Maybe it stings so severely because this could have been me. My life has not been immune to suicidal thoughts. It isn’t this way now, but as a teen I remember how my life hung by a thread most days.

Each soul that I have encountered that has played a part in their demise is at peace in heaven. They are in a place where their pain is quiet, they feel loved, welcomed, they have a sense of home in a way that was hard for them to grasp here on earth. And while that floods me with gratefulness it also drips with misfortune because they leave so much love behind here. So many people that wanted them to feel peace and comfort here on earth.

Justin felt no different. The peace that flooded through his being was immeasurable on a human scale. He radiated pure joy. 

I know that some feel that souls that commit suicide are doomed to eternal damnation. 

But these souls sure don’t feel that way to me. They relay through thoughts, emotions and words that God loves them. Forgives them. That they do all the things souls in heaven tell me they do — reunite with loved ones, visit places all over the world, help other souls, visit loved ones on earth, find everlasting peace.

Sometimes they speak of the ability to take classes on how to better handle addiction, pain, depression so that if they do reincarnate, their souls are free of having to repeat that particular lesson over again. They send signs of hope to family here on earth and are well-adjusted to their fate. They want forgiveness from those the love here on earth. They feel immense remorse for the pain they caused, but few believe that there was an alternative to what happened to them. They use the word inevitable. These souls also share that they feel that there was a call for them to return to heaven; that God was somehow also responsible for their assent heavenward.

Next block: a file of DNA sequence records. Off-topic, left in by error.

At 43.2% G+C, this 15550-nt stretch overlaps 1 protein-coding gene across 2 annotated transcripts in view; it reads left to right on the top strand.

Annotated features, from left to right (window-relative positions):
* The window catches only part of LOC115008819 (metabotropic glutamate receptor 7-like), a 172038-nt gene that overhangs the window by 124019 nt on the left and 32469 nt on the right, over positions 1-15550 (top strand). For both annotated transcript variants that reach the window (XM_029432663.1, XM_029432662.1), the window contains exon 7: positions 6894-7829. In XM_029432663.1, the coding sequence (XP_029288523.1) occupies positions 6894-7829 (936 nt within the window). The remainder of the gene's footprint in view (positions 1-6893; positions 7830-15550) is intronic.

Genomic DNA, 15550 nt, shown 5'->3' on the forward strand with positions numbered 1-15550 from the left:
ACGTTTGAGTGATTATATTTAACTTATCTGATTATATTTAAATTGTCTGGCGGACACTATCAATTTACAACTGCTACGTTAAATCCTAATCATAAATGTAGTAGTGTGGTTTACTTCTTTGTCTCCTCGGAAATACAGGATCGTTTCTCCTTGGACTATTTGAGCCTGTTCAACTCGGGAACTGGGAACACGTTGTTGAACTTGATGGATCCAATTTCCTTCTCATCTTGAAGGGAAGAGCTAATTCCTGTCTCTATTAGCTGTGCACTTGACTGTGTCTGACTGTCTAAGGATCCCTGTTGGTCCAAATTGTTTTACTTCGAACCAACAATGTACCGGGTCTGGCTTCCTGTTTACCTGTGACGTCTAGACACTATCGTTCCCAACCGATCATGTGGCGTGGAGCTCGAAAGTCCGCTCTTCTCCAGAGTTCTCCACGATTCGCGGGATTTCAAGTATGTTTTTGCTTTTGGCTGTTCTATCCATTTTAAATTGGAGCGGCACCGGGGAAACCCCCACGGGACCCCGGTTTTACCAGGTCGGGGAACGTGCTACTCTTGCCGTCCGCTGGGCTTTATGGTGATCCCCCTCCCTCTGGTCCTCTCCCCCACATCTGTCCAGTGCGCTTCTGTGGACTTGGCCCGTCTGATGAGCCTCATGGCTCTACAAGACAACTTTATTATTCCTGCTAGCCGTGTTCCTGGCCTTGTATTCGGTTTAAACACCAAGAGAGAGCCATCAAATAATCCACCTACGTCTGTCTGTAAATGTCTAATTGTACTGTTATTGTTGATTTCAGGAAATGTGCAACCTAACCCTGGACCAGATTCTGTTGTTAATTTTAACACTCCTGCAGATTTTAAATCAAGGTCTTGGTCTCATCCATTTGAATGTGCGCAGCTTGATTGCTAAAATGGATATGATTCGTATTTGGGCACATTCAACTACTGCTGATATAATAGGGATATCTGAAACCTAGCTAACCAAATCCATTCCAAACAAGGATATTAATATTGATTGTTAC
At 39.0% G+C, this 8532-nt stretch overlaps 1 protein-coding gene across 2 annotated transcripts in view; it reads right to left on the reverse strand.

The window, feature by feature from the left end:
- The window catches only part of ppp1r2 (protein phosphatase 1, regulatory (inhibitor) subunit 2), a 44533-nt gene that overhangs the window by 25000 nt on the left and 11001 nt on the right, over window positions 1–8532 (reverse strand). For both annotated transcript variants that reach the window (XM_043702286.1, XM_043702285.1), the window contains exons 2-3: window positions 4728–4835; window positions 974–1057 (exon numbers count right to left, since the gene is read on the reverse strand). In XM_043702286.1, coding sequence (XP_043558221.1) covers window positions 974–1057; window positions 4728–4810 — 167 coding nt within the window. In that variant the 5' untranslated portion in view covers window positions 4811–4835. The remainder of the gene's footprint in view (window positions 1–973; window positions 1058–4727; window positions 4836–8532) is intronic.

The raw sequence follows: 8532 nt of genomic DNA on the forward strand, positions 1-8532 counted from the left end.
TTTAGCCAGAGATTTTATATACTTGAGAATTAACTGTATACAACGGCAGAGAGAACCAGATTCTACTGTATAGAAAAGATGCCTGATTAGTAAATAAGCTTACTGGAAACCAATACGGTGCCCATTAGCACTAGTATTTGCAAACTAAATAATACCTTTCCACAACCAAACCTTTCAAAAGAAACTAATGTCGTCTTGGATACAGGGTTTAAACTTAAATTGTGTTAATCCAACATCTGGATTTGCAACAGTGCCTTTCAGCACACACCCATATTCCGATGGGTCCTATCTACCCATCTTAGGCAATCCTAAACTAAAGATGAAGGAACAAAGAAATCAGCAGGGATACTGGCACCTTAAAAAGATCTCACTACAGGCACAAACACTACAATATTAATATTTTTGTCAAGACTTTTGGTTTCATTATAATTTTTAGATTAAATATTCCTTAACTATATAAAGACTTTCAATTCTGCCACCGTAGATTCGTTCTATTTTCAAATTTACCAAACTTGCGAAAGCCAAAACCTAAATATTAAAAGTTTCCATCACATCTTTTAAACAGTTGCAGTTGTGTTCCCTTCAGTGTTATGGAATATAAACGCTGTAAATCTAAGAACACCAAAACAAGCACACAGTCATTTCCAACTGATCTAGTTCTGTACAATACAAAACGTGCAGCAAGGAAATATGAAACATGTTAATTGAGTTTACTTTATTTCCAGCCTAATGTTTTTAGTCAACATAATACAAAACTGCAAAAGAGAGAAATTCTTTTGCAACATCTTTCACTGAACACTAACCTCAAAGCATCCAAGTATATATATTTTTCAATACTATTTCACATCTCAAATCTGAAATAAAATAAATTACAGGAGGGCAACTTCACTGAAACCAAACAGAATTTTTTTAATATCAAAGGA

But all of these messages time and again still leave my heart feeling barren, vacant, devoid of solace. There is an emptiness that crawls up my spine and into my mind and makes my skin crawl with a pain I can’t entirely escape. Silent tears escape my body for days as it works to release this aching sorrow.

The people here on earth who are suffering the grief of suicide are left with questions, guilt, doubt, and broken hope. Why? How do we move forward and find meaning? I think the answer is going to be unique to each griever. It will match the impact of the physical life lost. It will only be understood by that mourning heart. 

Efforts to thwart suicide are valid. Lives can be saved. Why it doesn’t always work; I guess I will have to have blind faith. God knows what He is doing. Honestly, though, it still isn’t enough. My faith fails to cover the bill sometimes. Sorry, God. I love you, I do. I believe in you. I just can’t always understand, and this gift to communicate with spirits doesn’t seem to give me a more in-depth insight. 

The only thing that is helping me pull myself together tonight is the slight possibility that the messages I am able to translate from their loved ones help my clients. I guess, maybe just maybe, God uses people like me to aid in the healing process. To help loved ones know that there is a heaven, and that love connects us. It cannot be destroyed or cut short. Not all is lost.

Maybe people like me help others understand or have faith that their loved ones are not just dust, but are also alive; risen.

Perhaps it is a comfort to know that their loved ones have found a way to thrive in a place that surrounds us so they can continue to lift, guide and nourish us until we all meet again.

Maybe it is helpful to know that our God is a forgiving God, not a vengeful, punishing God. Our God is a nurturing parent who makes sure we understand and face the consequences of our own actions, but doesn’t kick us out on the street. Doesn’t leave us to fend for ourselves independently, but is always guiding us to the best version of ourselves. He is always guiding us and welcoming us home. And there is never an end to His love.